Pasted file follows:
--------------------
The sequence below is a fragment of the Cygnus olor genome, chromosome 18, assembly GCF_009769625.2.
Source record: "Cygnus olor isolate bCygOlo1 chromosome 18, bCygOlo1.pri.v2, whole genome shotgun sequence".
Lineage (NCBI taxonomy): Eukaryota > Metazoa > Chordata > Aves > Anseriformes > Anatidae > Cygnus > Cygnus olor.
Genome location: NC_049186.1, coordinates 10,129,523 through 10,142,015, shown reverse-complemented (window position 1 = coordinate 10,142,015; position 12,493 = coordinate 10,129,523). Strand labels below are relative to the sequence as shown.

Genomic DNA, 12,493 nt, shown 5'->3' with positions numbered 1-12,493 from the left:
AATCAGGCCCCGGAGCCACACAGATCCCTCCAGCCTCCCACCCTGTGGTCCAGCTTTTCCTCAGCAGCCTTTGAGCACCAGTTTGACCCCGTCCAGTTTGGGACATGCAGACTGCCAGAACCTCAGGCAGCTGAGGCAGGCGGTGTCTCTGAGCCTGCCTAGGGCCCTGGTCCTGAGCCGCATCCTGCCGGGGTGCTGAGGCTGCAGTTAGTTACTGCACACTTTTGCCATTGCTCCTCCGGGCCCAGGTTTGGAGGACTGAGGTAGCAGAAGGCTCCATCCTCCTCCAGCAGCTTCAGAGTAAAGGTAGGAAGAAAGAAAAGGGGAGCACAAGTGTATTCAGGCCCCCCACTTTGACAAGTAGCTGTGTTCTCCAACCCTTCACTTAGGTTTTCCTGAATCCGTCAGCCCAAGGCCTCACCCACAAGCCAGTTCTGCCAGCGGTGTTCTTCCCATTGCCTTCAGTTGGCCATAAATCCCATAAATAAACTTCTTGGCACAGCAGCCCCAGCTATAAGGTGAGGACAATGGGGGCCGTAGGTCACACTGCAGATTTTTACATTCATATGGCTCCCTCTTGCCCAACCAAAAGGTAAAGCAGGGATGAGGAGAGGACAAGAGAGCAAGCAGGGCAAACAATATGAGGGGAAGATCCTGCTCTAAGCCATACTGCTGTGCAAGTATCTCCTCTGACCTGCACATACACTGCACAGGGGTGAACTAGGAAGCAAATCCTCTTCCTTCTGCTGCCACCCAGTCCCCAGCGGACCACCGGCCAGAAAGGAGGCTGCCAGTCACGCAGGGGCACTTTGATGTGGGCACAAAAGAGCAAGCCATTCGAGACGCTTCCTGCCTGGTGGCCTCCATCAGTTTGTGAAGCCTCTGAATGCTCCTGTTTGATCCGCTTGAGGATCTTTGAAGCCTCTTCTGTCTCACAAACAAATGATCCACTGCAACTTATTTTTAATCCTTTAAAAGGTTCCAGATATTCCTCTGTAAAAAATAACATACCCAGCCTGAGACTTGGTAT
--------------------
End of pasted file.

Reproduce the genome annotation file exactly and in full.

The sequence below is a fragment of the Cygnus olor genome, chromosome 18, assembly GCF_009769625.2.
Source record: "Cygnus olor isolate bCygOlo1 chromosome 18, bCygOlo1.pri.v2, whole genome shotgun sequence".
Lineage (NCBI taxonomy): Eukaryota > Metazoa > Chordata > Aves > Anseriformes > Anatidae > Cygnus > Cygnus olor.
Genome location: NC_049186.1, coordinates 10,129,523 through 10,142,015, shown reverse-complemented (window position 1 = coordinate 10,142,015; position 12,493 = coordinate 10,129,523). Strand labels below are relative to the sequence as shown.

Genomic DNA, 12,493 nt, shown 5'->3' with positions numbered 1-12,493 from the left:
AATCAGGCCCCGGAGCCACACAGATCCCTCCAGCCTCCCACCCTGTGGTCCAGCTTTTCCTCAGCAGCCTTTGAGCACCAGTTTGACCCCGTCCAGTTTGGGACATGCAGACTGCCAGAACCTCAGGCAGCTGAGGCAGGCGGTGTCTCTGAGCCTGCCTAGGGCCCTGGTCCTGAGCCGCATCCTGCCGGGGTGCTGAGGCTGCAGTTAGTTACTGCACACTTTTGCCATTGCTCCTCCGGGCCCAGGTTTGGAGGACTGAGGTAGCAGAAGGCTCCATCCTCCTCCAGCAGCTTCAGAGTAAAGGTAGGAAGAAAGAAAAGGGGAGCACAAGTGTATTCAGGCCCCCCACTTTGACAAGTAGCTGTGTTCTCCAACCCTTCACTTAGGTTTTCCTGAATCCGTCAGCCCAAGGCCTCACCCACAAGCCAGTTCTGCCAGCGGTGTTCTTCCCATTGCCTTCAGTTGGCCATAAATCCCATAAATAAACTTCTTGGCACAGCAGCCCCAGCTATAAGGTGAGGACAATGGGGGCCGTAGGTCACACTGCAGATTTTTACATTCATATGGCTCCCTCTTGCCCAACCAAAAGGTAAAGCAGGGATGAGGAGAGGACAAGAGAGCAAGCAGGGCAAACAATATGAGGGGAAGATCCTGCTCTAAGCCATACTGCTGTGCAAGTATCTCCTCTGACCTGCACATACACTGCACAGGGGTGAACTAGGAAGCAAATCCTCTTCCTTCTGCTGCCACCCAGTCCCCAGCGGACCACCGGCCAGAAAGGAGGCTGCCAGTCACGCAGGGGCACTTTGATGTGGGCACAAAAGAGCAAGCCATTCGAGACGCTTCCTGCCTGGTGGCCTCCATCAGTTTGTGAAGCCTCTGAATGCTCCTGTTTGATCCGCTTGAGGATCTTTGAAGCCTCTTCTGTCTCACAAACAAATGATCCACTGCAACTTATTTTTAATCCTTTAAAAGGTTCCAGATATTCCTCTGTAAAAAATAACATACCCAGCCTGAGACTTGGTAT